What are the challenges?

There are four main domains that are related to physical activity: institutional settings, domestic activities, transportation, and leisure time. These domains help us to better understand the problems that we face as well as the choices available for creating and sustaining effective interventions and programs.

The historic trend towards increasingly sedentary work activities is maybe the most important factor behind sedentary lifestyles in the world. Urbanization and economic growth are bringing increased mechanization and digitalization, with work activities becoming less demanding physically than traditional, preindustrial agriculture was. Unless you join the Amish and embrace their unmechanized approach to farming, this pattern is irreversible. This means that alternatives must be sought elsewhere.

Important institutional areas for intervention can be found both in the work environment and in the schools. At work, that can be done by promoting the use of stairs, introducing physical activ- ity breaks during work hours, and creating incentives for using public transportation. In the schools, physical education (PE) courses benefit children by promoting their physical abilities and instilling in them the habit of being active for life. In spite of these merits, over the past decade or so PE has been marginalized in school curricula around the United States. This is a matter of great concern to public health and education authorities, and efforts to reverse such negative trends are being implemented.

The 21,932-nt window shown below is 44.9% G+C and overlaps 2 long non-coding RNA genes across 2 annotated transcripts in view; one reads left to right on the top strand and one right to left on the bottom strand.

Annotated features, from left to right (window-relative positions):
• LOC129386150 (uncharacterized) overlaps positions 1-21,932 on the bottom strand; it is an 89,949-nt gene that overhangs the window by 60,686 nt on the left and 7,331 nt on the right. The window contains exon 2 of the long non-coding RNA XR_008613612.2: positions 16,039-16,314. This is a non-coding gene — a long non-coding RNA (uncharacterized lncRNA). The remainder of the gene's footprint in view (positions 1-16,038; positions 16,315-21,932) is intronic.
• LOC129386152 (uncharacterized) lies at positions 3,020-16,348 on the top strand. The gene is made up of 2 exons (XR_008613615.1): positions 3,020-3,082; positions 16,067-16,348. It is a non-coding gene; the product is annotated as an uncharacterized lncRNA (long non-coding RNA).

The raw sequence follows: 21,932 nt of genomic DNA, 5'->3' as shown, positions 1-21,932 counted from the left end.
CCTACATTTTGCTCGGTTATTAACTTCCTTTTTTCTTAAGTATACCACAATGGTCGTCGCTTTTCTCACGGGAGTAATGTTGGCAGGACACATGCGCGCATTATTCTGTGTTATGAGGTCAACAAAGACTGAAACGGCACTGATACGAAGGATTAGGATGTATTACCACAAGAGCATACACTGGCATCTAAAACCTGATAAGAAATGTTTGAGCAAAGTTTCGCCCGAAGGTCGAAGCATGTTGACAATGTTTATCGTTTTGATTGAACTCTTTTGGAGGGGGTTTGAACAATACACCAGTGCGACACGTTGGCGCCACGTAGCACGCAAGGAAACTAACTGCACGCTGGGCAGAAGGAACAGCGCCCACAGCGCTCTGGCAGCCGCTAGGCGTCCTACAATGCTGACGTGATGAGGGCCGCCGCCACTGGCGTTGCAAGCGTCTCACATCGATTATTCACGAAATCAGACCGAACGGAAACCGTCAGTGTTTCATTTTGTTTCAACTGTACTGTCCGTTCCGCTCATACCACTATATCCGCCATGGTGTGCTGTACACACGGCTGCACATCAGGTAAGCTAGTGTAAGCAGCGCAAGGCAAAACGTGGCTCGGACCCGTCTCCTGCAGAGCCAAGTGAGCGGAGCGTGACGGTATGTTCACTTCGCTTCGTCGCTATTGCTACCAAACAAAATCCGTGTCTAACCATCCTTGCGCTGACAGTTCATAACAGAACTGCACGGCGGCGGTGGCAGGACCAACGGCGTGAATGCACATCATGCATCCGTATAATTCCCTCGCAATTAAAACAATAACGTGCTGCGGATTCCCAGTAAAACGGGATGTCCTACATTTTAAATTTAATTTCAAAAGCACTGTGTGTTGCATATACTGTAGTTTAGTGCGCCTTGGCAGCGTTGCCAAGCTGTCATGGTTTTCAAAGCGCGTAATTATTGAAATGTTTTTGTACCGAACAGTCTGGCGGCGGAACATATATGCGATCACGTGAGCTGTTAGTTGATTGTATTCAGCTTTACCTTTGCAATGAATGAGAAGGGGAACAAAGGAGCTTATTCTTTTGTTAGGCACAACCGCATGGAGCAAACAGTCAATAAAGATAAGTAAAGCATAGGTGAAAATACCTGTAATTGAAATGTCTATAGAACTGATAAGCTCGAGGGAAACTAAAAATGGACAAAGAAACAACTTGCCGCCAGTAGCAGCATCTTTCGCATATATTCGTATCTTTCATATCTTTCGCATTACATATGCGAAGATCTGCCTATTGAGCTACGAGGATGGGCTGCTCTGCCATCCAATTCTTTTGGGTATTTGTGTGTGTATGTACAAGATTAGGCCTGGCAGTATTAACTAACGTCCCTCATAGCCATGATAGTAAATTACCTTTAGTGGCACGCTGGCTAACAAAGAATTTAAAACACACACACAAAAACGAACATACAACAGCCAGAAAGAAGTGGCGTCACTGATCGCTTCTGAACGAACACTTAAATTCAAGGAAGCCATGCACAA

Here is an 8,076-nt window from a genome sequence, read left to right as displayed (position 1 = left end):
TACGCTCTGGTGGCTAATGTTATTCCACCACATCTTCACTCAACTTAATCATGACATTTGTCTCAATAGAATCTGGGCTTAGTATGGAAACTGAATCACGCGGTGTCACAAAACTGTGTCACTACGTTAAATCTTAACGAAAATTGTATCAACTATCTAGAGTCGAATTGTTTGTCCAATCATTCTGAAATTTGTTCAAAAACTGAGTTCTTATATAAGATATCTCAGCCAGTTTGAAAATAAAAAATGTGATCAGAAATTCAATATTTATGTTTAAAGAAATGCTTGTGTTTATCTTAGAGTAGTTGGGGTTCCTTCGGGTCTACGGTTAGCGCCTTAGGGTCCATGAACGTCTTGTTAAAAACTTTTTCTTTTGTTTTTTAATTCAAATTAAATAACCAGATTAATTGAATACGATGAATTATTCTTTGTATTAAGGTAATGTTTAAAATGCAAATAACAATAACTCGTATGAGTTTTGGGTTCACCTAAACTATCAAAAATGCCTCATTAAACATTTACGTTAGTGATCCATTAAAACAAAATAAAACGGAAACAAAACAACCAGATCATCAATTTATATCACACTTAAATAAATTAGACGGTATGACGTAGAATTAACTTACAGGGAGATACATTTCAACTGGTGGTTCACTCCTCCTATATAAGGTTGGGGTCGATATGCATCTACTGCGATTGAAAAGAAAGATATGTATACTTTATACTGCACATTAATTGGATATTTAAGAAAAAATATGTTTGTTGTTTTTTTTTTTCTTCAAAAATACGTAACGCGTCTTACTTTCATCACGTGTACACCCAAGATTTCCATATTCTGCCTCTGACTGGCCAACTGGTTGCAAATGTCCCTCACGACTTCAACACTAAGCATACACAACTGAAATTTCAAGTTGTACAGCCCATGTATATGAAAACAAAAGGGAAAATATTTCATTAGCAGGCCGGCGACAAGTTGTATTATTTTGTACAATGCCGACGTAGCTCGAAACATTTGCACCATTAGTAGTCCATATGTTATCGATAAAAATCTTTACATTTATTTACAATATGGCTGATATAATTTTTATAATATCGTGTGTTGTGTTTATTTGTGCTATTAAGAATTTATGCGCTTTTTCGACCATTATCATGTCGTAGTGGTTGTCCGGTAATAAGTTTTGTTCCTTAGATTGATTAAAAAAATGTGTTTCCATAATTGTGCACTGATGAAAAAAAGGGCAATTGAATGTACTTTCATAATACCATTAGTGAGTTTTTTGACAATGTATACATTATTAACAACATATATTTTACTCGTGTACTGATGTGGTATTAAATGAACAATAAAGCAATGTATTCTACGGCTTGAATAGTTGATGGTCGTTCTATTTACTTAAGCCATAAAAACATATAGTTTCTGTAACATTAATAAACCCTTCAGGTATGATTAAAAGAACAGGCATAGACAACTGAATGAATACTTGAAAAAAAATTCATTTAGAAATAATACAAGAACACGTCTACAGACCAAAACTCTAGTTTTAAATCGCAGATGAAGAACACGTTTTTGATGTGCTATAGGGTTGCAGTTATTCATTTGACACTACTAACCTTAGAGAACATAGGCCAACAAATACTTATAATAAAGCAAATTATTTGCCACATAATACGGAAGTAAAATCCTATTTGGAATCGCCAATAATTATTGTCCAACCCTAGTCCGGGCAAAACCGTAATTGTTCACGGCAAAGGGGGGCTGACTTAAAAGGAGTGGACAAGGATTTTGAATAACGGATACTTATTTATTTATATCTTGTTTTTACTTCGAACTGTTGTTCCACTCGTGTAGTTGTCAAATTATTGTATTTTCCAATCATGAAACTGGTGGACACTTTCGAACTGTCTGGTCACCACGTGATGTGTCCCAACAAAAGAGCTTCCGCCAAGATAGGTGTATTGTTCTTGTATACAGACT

The pattern of domestic activities, such as cleaning and repairing the home, has also dramatically changed. Activities that were once physically demanding have become much less so, as labor-saving devices become mainstays in most urban households. This area has the potential for public health interventions, but the key to success rests on each individual's conscious decision to resist "convenience and comfort."